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China backs HK visa sanction vs Philippine officials

Publication Date : 03-02-2014

 

China expressed its support for the sanctions imposed by the Hong Kong Special Administrative Region (SAR) against the Philippines over the August 2010 Manila hostage crisis and urged government officials to address the concerns of families of the victims.

“The ‘August 23′ Hong Kong hostage incident affects the feelings of the Chinese, including Hong Kong compatriots,” Chinese foreign ministry spokesman Hua Chunying said in a recent press conference.

“The Central government supports the efforts made by the Hong Kong SAR government for the proper settlement of the follow-up matters. We urge the Philippine side to face squarely the concerns of the victims and their families, show sincerity and solve the relevant issues at an early date,” she said.

Hong Kong Chief Executive Leung Chun-ying announced January 29 that it will cancel visa-free arrangements for Philippine government officials and diplomatic passport holders beginning February 5.

Leung said that the Philippine government failed to respond to the demands of the families of the victims.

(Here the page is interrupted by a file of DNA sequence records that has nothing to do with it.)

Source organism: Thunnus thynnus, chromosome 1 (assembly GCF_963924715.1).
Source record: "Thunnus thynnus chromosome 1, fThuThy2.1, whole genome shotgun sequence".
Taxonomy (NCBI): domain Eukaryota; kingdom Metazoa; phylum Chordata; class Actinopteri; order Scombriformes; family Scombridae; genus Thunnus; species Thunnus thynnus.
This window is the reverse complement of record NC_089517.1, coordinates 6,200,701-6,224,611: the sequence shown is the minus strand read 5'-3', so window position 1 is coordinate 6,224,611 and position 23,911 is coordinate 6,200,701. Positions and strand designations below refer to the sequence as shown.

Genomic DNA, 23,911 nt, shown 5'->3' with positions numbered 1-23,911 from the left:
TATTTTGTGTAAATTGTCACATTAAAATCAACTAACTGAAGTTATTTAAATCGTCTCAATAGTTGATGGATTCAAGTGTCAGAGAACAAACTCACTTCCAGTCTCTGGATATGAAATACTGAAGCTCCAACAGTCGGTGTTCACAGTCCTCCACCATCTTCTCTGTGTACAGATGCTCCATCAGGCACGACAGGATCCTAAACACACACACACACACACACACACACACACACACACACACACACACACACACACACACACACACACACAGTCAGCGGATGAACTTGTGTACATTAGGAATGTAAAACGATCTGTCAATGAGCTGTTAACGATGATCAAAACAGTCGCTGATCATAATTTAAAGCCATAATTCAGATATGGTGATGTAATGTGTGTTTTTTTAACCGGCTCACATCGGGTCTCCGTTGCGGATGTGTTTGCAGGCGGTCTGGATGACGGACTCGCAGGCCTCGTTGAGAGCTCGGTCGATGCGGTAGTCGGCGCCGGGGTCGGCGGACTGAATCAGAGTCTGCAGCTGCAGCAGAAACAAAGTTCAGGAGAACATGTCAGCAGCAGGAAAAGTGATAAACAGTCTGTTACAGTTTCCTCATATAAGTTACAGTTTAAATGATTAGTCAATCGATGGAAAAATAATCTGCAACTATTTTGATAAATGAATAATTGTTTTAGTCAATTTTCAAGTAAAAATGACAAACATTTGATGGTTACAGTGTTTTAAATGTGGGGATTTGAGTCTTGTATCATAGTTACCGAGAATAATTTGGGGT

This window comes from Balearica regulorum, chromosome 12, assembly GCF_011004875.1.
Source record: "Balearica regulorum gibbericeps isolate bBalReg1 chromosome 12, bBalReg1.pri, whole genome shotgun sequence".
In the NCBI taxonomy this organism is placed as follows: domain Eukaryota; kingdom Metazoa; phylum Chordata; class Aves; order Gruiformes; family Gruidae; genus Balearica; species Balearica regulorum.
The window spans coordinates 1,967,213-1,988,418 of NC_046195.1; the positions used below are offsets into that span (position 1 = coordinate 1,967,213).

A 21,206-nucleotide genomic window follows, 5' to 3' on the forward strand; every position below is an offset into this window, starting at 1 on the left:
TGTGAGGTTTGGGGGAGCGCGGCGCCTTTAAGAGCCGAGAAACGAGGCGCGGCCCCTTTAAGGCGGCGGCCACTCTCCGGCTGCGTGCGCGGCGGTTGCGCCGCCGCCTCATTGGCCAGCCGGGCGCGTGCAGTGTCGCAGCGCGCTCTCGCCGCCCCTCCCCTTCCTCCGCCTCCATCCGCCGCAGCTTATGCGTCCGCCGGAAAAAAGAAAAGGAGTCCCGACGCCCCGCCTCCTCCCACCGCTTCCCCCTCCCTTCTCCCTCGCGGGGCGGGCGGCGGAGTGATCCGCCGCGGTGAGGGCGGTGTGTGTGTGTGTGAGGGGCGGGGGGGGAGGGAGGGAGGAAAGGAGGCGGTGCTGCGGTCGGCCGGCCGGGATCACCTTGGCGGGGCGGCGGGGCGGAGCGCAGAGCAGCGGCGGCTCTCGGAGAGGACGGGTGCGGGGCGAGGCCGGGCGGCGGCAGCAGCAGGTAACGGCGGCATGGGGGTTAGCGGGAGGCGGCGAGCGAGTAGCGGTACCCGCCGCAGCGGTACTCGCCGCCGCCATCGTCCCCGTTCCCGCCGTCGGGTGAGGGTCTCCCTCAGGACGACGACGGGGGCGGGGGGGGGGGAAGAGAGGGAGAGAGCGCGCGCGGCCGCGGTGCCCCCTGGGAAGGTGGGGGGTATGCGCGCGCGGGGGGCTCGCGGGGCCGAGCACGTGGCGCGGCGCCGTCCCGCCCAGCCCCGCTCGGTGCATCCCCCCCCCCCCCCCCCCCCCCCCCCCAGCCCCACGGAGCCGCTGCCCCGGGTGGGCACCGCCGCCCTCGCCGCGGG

Hong Kong has been asking for a formal apology from the Philippines after seven tourists from Hong Kong were killed in a hostage crisis at the Luneta in Manila.

The hostage-taker, former policeman Rolando Mendoza, and one Filipino tour guide were killed during the rescue conducted by police that has been regarded as a bungled operation.

No apology
A day after Hong Kong announced its sanctions, the Department of Foreign Affairs (DFA) said that the Philippine government will not apologise and that “a substantive closure” was already achieved three years ago.

“The sanction is unfortunate because a substantive closure on the Quirino Grandstand Incident had already been arrived at three years ago with the previous Hong Kong SAR Government and the victims as well as their families,” DFA spokesman Raul Hernandez said in a press conference January 30.

“A total renegotiation has been opened by the Hong Kong SAR Government to seek a demand for an apology which the Philippines, as a sovereign nation, is not prepared to consider,” Hernandez said.

Manila Mayor Joseph Estrada said that the president of the Philippines should not be the one to apologise because the incident happened on the local government level headed by the Mayor of Manila.

“(Hong Kong officials and representatives of the victims) still insist that the President should be the one to apologise. I told them that it’s the mayor who is responsible for what happens in a town or city,” Estrada told reporters on January 31.

The mayor of Manila during the hostage incident was Alfredo Lim. He was defeated by former president Estrada during the May 2013 elections.

 

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